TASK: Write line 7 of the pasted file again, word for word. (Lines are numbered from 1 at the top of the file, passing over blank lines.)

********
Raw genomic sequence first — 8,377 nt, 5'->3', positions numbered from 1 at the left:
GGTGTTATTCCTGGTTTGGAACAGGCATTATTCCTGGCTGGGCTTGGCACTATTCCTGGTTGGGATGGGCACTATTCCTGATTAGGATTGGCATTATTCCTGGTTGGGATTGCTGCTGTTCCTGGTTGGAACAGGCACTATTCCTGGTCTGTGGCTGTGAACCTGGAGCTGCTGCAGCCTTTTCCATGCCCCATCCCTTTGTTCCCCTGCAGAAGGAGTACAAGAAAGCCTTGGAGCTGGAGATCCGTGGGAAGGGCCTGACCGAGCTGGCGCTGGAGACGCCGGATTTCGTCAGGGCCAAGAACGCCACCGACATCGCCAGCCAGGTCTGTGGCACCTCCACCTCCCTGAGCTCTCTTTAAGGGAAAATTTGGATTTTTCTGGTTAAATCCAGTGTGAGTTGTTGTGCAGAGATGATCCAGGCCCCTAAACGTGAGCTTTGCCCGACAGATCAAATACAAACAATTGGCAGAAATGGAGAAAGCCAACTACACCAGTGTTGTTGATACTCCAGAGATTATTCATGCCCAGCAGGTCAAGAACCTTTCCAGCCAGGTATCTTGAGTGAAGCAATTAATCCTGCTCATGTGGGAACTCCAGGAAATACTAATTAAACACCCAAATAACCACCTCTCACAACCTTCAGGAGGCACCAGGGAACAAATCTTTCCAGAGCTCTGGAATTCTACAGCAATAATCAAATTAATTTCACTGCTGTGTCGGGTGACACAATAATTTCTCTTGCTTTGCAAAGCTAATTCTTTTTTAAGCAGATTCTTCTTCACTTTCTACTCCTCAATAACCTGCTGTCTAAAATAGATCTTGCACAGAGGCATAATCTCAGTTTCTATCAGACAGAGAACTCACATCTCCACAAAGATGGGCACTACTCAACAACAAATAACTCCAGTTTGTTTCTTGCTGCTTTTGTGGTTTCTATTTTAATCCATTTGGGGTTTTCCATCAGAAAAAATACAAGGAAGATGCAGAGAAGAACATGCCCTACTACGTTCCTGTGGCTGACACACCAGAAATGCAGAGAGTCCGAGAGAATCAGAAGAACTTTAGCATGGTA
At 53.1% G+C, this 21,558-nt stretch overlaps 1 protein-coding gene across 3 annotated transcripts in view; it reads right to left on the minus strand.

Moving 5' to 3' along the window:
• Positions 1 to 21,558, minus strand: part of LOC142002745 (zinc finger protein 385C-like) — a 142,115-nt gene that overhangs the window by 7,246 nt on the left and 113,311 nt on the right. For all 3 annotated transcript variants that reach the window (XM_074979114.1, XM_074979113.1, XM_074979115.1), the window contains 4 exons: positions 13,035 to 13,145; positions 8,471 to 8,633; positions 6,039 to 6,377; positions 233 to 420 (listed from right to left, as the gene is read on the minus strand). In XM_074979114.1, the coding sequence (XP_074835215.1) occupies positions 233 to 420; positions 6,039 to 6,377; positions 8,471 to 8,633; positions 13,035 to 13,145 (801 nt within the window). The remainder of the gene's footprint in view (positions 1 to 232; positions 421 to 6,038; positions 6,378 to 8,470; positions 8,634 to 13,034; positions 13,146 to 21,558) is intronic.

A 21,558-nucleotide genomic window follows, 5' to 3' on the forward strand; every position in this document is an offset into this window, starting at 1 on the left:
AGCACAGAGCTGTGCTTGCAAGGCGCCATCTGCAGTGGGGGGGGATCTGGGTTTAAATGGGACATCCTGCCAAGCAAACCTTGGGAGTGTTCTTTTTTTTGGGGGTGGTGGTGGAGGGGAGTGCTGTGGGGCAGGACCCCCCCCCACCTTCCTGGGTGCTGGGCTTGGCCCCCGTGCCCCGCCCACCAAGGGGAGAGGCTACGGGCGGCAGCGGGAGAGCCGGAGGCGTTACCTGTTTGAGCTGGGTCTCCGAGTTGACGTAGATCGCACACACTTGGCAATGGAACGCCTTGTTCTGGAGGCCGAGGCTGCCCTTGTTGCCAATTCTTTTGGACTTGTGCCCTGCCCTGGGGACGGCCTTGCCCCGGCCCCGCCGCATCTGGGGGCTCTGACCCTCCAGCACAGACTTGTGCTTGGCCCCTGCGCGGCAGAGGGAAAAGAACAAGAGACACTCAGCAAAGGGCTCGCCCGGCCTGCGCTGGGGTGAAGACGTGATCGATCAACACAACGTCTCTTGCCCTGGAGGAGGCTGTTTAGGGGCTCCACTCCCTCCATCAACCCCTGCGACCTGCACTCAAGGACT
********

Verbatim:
AGCACAGAGCTGTGCTTGCAAGGCGCCATCTGCAGTGGGGGGGGATCTGGGTTTAAATGGGACATCCTGCCAAGCAAACCTTGGGAGTGTTCTTTTTTTTGGGGGTGGTGGTGGAGGGGAGTGCTGTGGGGCAGGACCCCCCCCCACCTTCCTGGGTGCTGGGCTTGGCCCCCGTGCCCCGCCCACCAAGGGGAGAGGCTACGGGCGGCAGCGGGAGAGCCGGAGGCGTTACCTGTTTGAGCTGGGTCTCCGAGTTGACGTAGATCGCACACACTTGGCAATGGAACGCCTTGTTCTGGAGGCCGAGGCTGCCCTTGTTGCCAATTCTTTTGGACTTGTGCCCTGCCCTGGGGACGGCCTTGCCCCGGCCCCGCCGCATCTGGGGGCTCTGACCCTCCAGCACAGACTTGTGCTTGGCCCCTGCGCGGCAGAGGGAAAAGAACAAGAGACACTCAGCAAAGGGCTCGCCCGGCCTGCGCTGGGGTGAAGACGTGATCGATCAACACAACGTCTCTTGCCCTGGAGGAGGCTGTTTAGGGGCTCCACTCCCTCCATCAACCCCTGCGACCTGCACTCAAGGACT